Gears of War: Judgment
Developer: Epic Games, People Can Fly
Publisher: Microsoft Studios
Platforms: Xbox 360 (Reviewed)
Release Date: March 19, 2013
Price: $59.99 – Available Here
The Gears of War franchise has been around since 2006.In the last seven years, we’ve witnessed the epic struggle of a select few COGs as they fought, not only for their friends and family, but for the fate of the entire human race. Though the original trilogy has drawn to a close, there is still plenty of room left to discover how those heroes became who we’ve come to know. Gears of War: Judgment tells the story of Baird, Cole, and the rest of Kilo squad when the fight was brought to their doorstep. How does Judgment stack up? Does it earn its revered place in the Museum of Military Glory or should it be sentenced to solitary confinement for the rest of its days? Let’s find out.
Judgment focuses on the story of Damon Baird. When the game first opens, we witness Baird, Cole, and the rest of Kilo Squad as they disembark from a helicopter, hands bound in blue, glowing cuffs. As the city of Halvo Bay burns around them, they’re taken before a tribunal and ordered to give their accounts of what happened in the hours leading up to their current state of bondage.
Players familiar with Gears games will quickly notice the streamlined inventory system. Instead of carrying two rifles, a pistol, and a grenade, all which required the D-pad to access, you now carry two firearms that you switch between with the ‘Y’ button. Grenades are now dedicated to the left bumper as well. This helps inject the pace and feel of combat with a much needed boost, keeping you in the action more instead of forcing you to stop, switch weapons, and continue.
Kilo squad is an eclectic troop. Damon Baird leads Kilo squad, sans the wisecracking attitude he was known for throughout the franchise’s history. Augustus Cole, Thrashball all-star, is present but he’s far less bombastic than the Cole Train we’ve all come to love. The two remaining members are Onyx Guard cadet Sofio Hendrik and Private Garron Paduk, a former UIR officer during the Pendulum Wars. The only real standout in the bunch is Paduk, who often clashes with his teammates due to his history as an enemy of the COG.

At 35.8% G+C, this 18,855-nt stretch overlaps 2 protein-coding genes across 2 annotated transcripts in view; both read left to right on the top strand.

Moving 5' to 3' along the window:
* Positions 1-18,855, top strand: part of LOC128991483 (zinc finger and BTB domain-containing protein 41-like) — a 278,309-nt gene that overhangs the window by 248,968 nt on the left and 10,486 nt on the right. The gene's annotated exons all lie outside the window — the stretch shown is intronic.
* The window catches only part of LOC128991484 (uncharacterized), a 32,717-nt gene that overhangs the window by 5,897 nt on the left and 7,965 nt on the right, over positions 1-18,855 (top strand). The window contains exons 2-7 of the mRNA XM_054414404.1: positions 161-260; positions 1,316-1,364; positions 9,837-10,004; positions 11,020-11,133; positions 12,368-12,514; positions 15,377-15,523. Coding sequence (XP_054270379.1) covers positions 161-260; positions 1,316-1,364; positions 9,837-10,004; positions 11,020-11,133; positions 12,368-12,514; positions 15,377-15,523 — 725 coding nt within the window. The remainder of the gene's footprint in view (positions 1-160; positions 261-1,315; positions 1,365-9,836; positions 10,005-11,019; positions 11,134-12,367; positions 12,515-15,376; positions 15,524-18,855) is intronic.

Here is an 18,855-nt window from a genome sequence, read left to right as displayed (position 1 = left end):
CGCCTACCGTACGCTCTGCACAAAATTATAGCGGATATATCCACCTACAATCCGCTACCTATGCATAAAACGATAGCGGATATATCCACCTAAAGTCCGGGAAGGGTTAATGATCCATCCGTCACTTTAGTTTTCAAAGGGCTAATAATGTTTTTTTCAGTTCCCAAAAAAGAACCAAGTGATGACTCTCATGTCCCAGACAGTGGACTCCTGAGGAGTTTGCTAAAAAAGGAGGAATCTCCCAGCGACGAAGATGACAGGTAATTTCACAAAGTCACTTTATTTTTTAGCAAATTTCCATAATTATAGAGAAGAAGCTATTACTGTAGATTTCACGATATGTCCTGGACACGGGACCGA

The story is told over the course of several chapters, each broken into a series of missions. The idea that each chapter represents the testimony of a different member of Kilo squad is a fantastic storytelling tool. Playing through a chapter from the eyes of a different squad member functionally changes nothing, but seeing events through the eyes of the witness really lends itself well to the immersion of the story.
The mission structure of Judgment recharges and refreshes the franchise, truly setting it apart as a positive example of how to handle story moving forward. Instead of barreling your way from the beginning of a long mission to the end with multiple checkpoints in between, each mission focuses around a single battle or encounter, usually with a single checkpoint around halfway through. They also offer a good bit of variety, giving you the occasional wave-based defense mission or escort mission instead of perpetually running from A to B. They usually only take 10-15 minutes to complete, as well, giving players the freedom to play for just a little while and still feel like they’ve completed something significant.
Another significant feature added to Judgment is the introduction of “Declassified” missions. Represented by the classic “blood omen” (a COG symbol with a skull inside) spray-painted somewhere near a mission’s starting point, these present the player with a chance to earn some bonus points and give the unwritten account of what actually happened in a certain situation. These place extra constraints on the mission (such as “pistols only” or “enemies also attack from behind”) that increase the difficulty but offer a faster rate for earning the maximum rating on each mission.
Judgment also introduces the “Smart Spawn System.” Much like the A.I. director in Left 4 Dead, the Smart Spawn System generates enemy spawn layout on the fly by looking at your performance and placement within a room. This will allow players to replay missions and experience a different encounter than they had the last time. It helps keep you on your toes and prevents things from being too predictable.